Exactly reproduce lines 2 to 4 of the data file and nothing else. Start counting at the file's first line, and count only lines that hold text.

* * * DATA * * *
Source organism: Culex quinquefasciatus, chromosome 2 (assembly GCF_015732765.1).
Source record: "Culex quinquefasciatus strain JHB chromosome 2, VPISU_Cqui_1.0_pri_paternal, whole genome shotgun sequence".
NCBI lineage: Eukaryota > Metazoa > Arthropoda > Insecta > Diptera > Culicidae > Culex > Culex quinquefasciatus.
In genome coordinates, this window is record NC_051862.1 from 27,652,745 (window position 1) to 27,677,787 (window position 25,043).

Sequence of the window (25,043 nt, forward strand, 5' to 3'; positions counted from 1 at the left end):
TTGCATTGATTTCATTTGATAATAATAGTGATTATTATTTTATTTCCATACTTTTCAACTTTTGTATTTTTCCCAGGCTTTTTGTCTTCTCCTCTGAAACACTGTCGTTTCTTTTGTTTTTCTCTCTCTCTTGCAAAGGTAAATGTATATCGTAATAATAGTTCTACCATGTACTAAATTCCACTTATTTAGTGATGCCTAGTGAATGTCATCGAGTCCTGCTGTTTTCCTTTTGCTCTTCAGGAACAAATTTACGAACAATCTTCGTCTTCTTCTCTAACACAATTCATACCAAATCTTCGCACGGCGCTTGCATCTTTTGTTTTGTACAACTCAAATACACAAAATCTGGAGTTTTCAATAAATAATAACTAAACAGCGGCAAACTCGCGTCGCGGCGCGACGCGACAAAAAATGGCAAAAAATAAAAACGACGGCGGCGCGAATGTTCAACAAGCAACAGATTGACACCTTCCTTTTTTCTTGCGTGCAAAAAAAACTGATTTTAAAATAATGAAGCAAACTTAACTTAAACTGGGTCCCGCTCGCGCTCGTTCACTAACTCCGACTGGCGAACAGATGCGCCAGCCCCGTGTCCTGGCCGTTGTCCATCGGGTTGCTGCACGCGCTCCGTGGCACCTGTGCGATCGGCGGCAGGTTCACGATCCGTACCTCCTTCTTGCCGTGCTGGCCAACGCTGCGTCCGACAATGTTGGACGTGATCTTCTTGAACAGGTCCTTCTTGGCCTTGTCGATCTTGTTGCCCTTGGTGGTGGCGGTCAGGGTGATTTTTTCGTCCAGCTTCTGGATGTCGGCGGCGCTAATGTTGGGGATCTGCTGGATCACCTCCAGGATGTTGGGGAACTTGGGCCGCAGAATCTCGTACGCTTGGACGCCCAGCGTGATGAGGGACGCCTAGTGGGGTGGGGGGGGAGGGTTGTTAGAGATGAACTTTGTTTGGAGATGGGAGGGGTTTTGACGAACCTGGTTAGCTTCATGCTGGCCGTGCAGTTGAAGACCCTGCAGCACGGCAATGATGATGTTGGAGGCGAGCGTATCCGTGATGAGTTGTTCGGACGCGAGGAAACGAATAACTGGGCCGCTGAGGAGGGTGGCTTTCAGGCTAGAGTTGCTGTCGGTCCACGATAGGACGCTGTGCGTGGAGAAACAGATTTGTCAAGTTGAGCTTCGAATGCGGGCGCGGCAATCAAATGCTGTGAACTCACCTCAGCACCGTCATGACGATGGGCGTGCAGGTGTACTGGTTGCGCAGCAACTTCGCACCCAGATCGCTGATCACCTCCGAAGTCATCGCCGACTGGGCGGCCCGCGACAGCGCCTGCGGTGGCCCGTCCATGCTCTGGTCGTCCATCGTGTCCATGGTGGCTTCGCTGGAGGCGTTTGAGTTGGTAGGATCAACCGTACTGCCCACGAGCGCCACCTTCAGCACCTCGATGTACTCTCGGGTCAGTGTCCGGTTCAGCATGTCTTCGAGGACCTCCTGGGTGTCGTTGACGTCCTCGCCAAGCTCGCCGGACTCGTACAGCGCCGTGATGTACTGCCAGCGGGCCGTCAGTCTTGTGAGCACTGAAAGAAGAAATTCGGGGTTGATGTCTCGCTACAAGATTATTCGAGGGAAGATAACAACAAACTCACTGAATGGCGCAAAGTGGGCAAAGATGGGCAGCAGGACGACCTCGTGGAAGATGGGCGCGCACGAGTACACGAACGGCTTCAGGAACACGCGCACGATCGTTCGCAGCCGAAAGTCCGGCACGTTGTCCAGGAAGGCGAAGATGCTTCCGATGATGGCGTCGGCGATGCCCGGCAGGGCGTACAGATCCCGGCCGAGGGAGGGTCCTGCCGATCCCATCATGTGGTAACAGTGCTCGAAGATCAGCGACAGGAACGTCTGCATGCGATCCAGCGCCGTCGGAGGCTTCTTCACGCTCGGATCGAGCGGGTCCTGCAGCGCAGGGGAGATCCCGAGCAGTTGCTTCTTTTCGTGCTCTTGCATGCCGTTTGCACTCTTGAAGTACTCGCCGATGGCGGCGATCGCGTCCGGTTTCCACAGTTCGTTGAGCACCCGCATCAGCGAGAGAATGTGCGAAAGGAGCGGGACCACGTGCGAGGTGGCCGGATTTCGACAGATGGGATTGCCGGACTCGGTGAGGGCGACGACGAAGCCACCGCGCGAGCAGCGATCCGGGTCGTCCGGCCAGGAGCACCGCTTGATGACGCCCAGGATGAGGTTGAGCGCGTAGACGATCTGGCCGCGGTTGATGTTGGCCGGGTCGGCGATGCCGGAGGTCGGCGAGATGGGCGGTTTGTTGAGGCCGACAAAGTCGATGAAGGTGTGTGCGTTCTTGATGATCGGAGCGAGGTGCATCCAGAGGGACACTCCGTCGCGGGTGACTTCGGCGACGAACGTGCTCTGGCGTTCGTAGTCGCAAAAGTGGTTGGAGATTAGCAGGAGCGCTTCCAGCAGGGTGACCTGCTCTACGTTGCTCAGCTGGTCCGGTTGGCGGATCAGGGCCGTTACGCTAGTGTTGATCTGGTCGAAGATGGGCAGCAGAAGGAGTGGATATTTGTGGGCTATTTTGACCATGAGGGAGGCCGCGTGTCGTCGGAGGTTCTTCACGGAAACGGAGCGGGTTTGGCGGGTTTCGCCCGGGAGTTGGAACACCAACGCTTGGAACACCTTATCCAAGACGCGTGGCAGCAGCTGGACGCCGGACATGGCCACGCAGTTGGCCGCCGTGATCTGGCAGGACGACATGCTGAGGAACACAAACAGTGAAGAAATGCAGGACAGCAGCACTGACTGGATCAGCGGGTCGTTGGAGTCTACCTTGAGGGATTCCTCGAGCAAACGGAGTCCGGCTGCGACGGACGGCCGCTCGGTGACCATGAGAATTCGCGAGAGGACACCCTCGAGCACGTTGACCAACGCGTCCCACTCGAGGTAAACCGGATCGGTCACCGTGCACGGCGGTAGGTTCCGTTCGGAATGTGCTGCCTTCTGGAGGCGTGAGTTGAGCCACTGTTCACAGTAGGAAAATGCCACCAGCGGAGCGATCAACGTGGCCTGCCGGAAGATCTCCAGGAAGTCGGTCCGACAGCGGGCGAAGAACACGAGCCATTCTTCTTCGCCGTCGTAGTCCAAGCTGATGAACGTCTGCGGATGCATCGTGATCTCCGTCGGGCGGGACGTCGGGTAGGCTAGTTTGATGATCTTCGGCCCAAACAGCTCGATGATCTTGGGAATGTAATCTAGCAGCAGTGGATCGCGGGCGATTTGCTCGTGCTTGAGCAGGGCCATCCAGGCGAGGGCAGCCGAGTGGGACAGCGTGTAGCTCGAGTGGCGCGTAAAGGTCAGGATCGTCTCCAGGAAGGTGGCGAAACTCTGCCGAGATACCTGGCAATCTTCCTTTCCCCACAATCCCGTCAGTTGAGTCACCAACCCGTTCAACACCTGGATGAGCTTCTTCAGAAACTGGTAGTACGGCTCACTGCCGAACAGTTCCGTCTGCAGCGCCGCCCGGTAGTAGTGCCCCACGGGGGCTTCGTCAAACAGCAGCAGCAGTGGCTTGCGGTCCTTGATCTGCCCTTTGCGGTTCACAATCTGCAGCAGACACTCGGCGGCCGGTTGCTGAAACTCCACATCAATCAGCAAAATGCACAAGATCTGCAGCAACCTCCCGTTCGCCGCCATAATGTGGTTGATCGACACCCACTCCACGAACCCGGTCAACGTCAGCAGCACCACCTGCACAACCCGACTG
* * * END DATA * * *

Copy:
Source record: "Culex quinquefasciatus strain JHB chromosome 2, VPISU_Cqui_1.0_pri_paternal, whole genome shotgun sequence".
NCBI lineage: Eukaryota > Metazoa > Arthropoda > Insecta > Diptera > Culicidae > Culex > Culex quinquefasciatus.
In genome coordinates, this window is record NC_051862.1 from 27,652,745 (window position 1) to 27,677,787 (window position 25,043).